General Motors (GM) and Stellantis have announced plans to furlough hundreds more workers, just after the United Auto Workers (UAW) expanded strikes against both automakers this week.
According to a report from Reuters, Stellantis will temporarily lay off 525 more workers in Michigan, while GM will furlough 139 employees in Ohio.
The news comes after UAW-represented workers walked off the job at GM’s most profitable assembly plant, and after a walkout at Stellantis’s most profitable truck factory. It also comes after GM reported its Q3 financial results earlier in the day on Tuesday.
The Stellantis furlough takes place at two stamping facilities that supply the company’s truck assembly plant, bringing the total number of furloughed employees to 2,045. GM said that its workers were being furloughed as a result of the UAW’s targeting of its truck assembly plant, bringing the automaker’s total number of furloughed workers to 2,460.
On Tuesday morning, 5,000 UAW members walked off the job at GM’s Arlington Assembly plant in Texas, which makes some of the automaker’s most profitable vehicles, including the Chevy Tahoe, the Chevy Suburban, the GMC Yukon and the Cadillac Escalade.
The UAW expanded strikes on Monday to include 6,800 workers walking out at the largest and most profitable Stellantis truck plant in Sterling Heights, Michigan. The plant produces the profitable Ram 1500 and other trucks. Just a couple of weeks ago, 8,700 workers also walked out at Ford’s profitable Kentucky Truck Plant.
It also comes on the same morning that GM has reported its Q3 financial results, beating Wall Street expectations amidst the ongoing strike. CNBC estimates that the strike amounts to around $200 million in lost vehicle production per week, and GM CFO Paul Jacobson says the strikes have cost the automaker around $800 million in pre-tax earnings.
“Another record quarter, another record year. As we’ve said for months: record profits equal record contracts.” UAW President Shawn Fain said in a blog post on Tuesday. “It’s time GM workers, and the whole working class, get their fair share.”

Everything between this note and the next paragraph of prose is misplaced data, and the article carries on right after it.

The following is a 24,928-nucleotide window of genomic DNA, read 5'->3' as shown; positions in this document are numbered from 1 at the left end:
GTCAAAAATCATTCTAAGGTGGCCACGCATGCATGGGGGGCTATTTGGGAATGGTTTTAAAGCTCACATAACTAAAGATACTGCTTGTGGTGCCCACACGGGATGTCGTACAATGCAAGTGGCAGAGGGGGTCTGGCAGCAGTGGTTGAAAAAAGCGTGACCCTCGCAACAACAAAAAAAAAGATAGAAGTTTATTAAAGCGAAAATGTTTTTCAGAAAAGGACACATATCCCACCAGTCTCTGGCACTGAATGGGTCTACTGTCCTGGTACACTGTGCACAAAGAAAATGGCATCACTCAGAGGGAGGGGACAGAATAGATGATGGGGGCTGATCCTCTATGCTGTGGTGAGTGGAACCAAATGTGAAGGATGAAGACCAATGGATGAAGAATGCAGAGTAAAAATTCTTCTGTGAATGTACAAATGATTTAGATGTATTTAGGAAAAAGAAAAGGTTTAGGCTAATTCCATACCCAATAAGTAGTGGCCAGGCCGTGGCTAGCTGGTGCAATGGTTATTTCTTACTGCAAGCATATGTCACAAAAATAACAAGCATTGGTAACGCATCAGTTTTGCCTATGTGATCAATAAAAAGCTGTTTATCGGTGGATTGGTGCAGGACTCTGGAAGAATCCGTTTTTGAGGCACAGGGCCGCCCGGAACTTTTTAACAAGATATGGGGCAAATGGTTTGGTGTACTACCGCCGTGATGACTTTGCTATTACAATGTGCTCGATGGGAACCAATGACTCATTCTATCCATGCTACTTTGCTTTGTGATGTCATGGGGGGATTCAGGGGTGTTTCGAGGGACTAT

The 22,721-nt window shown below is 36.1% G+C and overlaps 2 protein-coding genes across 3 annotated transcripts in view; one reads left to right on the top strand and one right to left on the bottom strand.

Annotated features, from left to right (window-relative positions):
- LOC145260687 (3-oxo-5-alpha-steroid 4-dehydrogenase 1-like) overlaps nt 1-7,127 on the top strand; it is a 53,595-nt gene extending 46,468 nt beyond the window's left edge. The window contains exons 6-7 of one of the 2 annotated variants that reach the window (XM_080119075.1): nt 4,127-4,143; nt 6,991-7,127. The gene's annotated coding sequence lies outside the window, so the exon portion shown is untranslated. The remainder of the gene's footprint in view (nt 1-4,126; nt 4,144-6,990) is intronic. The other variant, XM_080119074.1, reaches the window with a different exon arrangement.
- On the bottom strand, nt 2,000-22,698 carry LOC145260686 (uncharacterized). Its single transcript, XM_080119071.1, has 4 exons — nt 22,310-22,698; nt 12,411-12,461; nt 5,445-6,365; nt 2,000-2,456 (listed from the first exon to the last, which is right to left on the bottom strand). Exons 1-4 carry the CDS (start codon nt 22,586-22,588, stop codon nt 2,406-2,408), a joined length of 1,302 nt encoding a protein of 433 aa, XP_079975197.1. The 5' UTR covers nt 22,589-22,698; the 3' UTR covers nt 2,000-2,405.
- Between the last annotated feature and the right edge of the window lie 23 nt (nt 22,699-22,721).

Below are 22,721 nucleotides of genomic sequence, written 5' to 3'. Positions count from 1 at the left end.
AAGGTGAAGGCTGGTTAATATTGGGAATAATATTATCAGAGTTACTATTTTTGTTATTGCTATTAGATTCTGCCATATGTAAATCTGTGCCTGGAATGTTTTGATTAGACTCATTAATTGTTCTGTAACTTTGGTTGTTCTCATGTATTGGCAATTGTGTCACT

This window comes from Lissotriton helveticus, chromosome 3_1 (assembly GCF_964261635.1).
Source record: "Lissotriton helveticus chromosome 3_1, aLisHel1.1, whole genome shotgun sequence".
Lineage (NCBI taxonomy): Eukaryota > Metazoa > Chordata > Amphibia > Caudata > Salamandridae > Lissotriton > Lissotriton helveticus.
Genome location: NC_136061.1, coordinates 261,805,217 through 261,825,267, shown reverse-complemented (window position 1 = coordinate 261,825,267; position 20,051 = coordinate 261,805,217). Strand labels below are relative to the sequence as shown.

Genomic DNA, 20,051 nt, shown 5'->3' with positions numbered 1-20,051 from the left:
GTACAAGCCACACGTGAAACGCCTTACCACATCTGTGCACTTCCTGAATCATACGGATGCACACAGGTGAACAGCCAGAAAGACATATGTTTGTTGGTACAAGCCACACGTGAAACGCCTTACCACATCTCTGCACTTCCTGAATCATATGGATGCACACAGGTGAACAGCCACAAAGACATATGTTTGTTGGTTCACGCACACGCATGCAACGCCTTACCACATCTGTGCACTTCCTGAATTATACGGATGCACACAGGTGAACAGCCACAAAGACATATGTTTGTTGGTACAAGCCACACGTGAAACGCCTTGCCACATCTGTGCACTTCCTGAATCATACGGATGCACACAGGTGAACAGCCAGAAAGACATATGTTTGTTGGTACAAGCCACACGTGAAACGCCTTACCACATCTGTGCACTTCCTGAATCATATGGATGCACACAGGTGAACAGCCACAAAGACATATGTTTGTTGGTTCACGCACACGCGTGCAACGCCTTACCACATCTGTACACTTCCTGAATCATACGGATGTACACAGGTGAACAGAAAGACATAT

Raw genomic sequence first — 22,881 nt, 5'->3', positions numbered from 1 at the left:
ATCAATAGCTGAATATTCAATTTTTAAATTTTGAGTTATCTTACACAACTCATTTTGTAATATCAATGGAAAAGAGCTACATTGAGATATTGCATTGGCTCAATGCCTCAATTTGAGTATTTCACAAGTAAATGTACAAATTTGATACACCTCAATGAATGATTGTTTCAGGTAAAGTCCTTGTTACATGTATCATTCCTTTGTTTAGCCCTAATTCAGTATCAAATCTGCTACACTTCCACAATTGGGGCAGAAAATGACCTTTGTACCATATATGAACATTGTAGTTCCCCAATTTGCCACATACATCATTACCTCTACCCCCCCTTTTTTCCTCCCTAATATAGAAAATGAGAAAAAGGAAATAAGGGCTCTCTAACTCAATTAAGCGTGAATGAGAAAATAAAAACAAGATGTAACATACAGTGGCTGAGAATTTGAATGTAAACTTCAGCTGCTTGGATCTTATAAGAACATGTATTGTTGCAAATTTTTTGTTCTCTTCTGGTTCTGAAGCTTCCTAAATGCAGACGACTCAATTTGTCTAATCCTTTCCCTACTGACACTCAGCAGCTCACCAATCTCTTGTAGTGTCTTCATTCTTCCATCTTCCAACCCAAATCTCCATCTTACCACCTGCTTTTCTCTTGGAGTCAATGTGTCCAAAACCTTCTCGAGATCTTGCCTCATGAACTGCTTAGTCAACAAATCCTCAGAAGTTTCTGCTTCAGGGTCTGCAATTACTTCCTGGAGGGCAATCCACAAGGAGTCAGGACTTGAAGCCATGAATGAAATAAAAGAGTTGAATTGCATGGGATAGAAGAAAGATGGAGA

GM reported $44.13 billion in Q3 revenue, with net income attributable to stockholders of $3.06 billion and an EBIT-adjusted $3.6 billion. The automaker also reported earning $2.28 per share during the quarter, beating average analyst estimates of $1.88 per share, according to LSEG (formerly Refinitiv) data.
As a result of damage from the strikes, GM said it was pulling previously shared earnings guidance, with which it estimated $12 to $14 billion in adjusted earnings, with net income attributable to stockholders forecast to reach between $9.3 billion and $10.7 billion.
GM also pulled its near-term electric vehicle (EV) targets, predicting the company would sell 400,000 EVs in North America between 2022 and mid-2024 and would produce as many as 100,000 EVs on the continent during the latter half of 2023. Jacobson reported that the automaker has retained its target of low-digit profit margins on EVs and one million in annual production capacity by 2025.
Ford is set to report its Q3 earnings on Thursday, while Stellantis will do the same next Tuesday. The result could similarly give the UAW negotiating leverage if financial results are positive, or it could risk shareholder confidence if they aren’t.